India’s Union cabinet, the executive decision-making body of the government, has approved the commercial mining of lithium and five other key minerals, media reported on Thursday.
The government’s approval to the amendments in the Mines and Minerals (Development and Regulation) Act will lift a ban on the commercial mining of beryllium, titanium, niobium, tantalum and zirconium, in addition to lithium.
Most of the country’s lithium needs is met by imports from Chile, Russia and China, while beryllium is mostly imported from Russia, the Netherlands and UK.
Addressing the significance and challenges of mining critical minerals in India, Suman Bery, vice-chairman of government think tank NITI Aayog, said: “India’s critical minerals is a slow business, but with overwhelming results. It is an ongoing train, and if we do not fix issues, we will miss it. Though extraction and processing is challenging, we need to eradicate the barriers to make good use of the opportunity.”
Bery was speaking at an event in New Delhi on Wednesday.
The Geological Survey of India had announced the discovery of significant reserves of lithium in February this year.
India earlier this month identified a preliminary list of 30 critical minerals that it considers essential for economic development and national security.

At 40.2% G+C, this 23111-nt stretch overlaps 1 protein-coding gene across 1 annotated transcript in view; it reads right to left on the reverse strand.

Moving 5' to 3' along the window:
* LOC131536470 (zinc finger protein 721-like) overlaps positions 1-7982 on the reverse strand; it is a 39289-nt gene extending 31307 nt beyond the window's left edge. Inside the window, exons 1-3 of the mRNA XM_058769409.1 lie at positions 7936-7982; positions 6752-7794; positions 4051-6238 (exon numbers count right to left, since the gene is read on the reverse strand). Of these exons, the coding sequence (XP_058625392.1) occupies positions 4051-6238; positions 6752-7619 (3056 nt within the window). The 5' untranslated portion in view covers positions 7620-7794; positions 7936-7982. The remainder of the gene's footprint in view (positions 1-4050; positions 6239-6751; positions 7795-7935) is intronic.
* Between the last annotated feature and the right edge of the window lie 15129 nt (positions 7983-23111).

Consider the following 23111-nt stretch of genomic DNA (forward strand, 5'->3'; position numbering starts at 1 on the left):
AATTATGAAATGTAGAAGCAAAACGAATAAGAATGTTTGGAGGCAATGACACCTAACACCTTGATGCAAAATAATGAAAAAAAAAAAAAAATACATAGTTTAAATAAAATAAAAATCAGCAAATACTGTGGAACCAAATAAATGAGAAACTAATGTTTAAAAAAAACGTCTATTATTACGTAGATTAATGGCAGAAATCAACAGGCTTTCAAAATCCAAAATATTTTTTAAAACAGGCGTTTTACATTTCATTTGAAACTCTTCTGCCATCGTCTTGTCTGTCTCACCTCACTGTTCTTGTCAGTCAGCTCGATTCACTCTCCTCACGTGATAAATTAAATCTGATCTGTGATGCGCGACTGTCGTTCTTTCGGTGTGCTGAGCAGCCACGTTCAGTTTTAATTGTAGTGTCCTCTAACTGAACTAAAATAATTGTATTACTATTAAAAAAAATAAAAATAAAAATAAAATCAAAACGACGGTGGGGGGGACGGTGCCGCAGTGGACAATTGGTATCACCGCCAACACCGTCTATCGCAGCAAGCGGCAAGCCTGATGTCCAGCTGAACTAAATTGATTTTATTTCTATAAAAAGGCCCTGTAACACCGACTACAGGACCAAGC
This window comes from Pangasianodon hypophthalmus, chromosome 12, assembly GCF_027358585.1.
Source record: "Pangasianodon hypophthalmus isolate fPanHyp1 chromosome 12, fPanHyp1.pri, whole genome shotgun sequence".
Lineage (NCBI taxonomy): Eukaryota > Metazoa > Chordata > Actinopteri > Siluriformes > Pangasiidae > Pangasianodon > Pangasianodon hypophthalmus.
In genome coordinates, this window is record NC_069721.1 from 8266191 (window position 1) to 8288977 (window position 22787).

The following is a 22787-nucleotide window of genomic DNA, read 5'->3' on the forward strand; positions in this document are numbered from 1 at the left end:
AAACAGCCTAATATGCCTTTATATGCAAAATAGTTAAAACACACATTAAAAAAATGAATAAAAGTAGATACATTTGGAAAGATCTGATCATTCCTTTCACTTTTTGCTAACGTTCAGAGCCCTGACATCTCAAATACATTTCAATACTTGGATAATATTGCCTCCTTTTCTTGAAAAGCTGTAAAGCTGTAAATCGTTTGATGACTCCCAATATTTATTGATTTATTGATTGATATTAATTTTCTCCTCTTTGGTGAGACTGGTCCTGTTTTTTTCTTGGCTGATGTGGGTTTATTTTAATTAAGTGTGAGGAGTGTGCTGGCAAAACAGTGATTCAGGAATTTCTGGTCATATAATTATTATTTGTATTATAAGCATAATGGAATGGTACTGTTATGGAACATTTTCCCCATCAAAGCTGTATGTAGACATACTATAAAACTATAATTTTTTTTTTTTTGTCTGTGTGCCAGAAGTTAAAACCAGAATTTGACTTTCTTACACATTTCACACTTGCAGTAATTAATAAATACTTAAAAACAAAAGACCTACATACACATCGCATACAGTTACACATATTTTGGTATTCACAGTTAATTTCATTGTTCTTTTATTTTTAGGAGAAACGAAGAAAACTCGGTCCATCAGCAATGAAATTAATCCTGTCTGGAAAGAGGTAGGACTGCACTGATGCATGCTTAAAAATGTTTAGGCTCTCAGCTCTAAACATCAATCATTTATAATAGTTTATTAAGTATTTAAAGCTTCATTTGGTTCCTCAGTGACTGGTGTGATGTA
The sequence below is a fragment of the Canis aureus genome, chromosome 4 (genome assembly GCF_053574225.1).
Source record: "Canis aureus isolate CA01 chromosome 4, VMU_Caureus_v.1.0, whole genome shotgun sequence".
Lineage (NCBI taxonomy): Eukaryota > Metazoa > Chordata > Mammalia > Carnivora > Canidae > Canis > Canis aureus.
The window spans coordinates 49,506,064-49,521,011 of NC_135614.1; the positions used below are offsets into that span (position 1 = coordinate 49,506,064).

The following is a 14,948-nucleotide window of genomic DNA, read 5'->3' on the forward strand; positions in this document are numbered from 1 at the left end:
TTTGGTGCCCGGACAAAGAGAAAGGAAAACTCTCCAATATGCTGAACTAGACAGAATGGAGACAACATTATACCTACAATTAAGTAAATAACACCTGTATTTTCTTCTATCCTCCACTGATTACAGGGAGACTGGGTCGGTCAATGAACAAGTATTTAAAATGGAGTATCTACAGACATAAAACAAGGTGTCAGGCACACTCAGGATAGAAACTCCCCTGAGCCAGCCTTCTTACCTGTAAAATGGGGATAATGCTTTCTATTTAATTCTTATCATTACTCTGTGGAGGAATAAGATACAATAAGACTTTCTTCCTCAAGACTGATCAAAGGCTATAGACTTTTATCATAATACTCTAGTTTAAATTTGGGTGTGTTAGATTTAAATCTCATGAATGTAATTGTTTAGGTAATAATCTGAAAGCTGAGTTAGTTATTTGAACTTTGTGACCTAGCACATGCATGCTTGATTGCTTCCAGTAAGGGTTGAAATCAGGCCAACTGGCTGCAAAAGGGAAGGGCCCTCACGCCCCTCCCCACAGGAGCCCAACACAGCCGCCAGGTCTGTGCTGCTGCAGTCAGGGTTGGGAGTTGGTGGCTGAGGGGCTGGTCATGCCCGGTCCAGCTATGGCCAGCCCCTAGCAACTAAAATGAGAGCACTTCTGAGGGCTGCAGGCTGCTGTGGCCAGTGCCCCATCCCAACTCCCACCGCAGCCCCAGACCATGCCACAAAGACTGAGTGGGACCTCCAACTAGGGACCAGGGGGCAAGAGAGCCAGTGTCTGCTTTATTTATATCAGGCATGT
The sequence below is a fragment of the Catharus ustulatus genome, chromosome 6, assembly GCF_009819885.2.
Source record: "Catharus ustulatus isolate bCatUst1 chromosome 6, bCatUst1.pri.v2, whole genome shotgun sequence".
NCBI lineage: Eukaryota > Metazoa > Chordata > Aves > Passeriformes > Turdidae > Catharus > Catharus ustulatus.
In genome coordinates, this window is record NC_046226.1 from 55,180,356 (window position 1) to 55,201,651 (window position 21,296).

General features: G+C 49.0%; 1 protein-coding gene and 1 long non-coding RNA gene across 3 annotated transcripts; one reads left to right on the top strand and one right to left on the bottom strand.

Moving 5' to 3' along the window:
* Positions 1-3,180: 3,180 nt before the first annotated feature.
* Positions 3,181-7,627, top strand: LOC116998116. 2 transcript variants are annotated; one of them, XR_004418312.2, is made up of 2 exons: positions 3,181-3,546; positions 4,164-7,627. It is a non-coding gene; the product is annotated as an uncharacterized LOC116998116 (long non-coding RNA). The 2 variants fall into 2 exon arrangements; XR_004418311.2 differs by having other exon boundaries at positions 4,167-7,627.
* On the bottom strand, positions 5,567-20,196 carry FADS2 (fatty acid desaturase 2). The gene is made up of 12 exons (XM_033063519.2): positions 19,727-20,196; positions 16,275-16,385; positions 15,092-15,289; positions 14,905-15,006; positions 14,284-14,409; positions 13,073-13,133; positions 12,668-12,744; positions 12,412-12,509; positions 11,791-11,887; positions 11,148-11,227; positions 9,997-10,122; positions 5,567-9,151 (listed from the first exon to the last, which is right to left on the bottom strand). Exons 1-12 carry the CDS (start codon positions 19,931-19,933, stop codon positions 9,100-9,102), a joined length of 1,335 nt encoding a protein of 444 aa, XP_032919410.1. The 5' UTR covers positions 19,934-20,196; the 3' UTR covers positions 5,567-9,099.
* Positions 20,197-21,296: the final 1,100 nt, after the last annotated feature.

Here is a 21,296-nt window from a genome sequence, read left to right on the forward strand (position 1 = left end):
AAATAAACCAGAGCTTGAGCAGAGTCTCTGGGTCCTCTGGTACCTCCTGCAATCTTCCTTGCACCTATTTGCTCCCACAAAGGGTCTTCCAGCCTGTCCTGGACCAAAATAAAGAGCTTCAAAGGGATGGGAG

The list, which India says will be revisited periodically, includes lithium, cobalt, copper, and rare earth elements.
“Recognizing the critical minerals is important for sustainable development over the long run, and so is exploring ways of integrating them with supply chains. It is a multidisciplinary approach which needs recognition,” Rajesh Chadha, senior fellow at think tank Centre for Social and Economic Progress (CSEP), said at the event, while emphasizing on the strategic importance of critical minerals.
Highlighting the foreign policy implications and the potential role of critical minerals in net-zero transition, Rakesh Mohan, president emeritus and distinguished fellow at CSEP, said, “Net-zero transition is possible only if we work on critical minerals. It will have foreign policy implications on India and it is going to be the new oil in future.”
“Our strategy should be different from China and the US, as is our infrastructure and public transport requirements. We need to treat critical minerals as essential elements besides we need to solve issues pertaining to mining, investments and FDI,” Mohan added.
Sharing his thoughts on India’s journey towards self-sufficiency at the same event, former foreign secretary Ranjan Mathai said, “India’s path to net-zero transition goes through critical minerals. It is a long steep hill, but we will have to climb it to become Aatma Nirbar (self-sufficient).”
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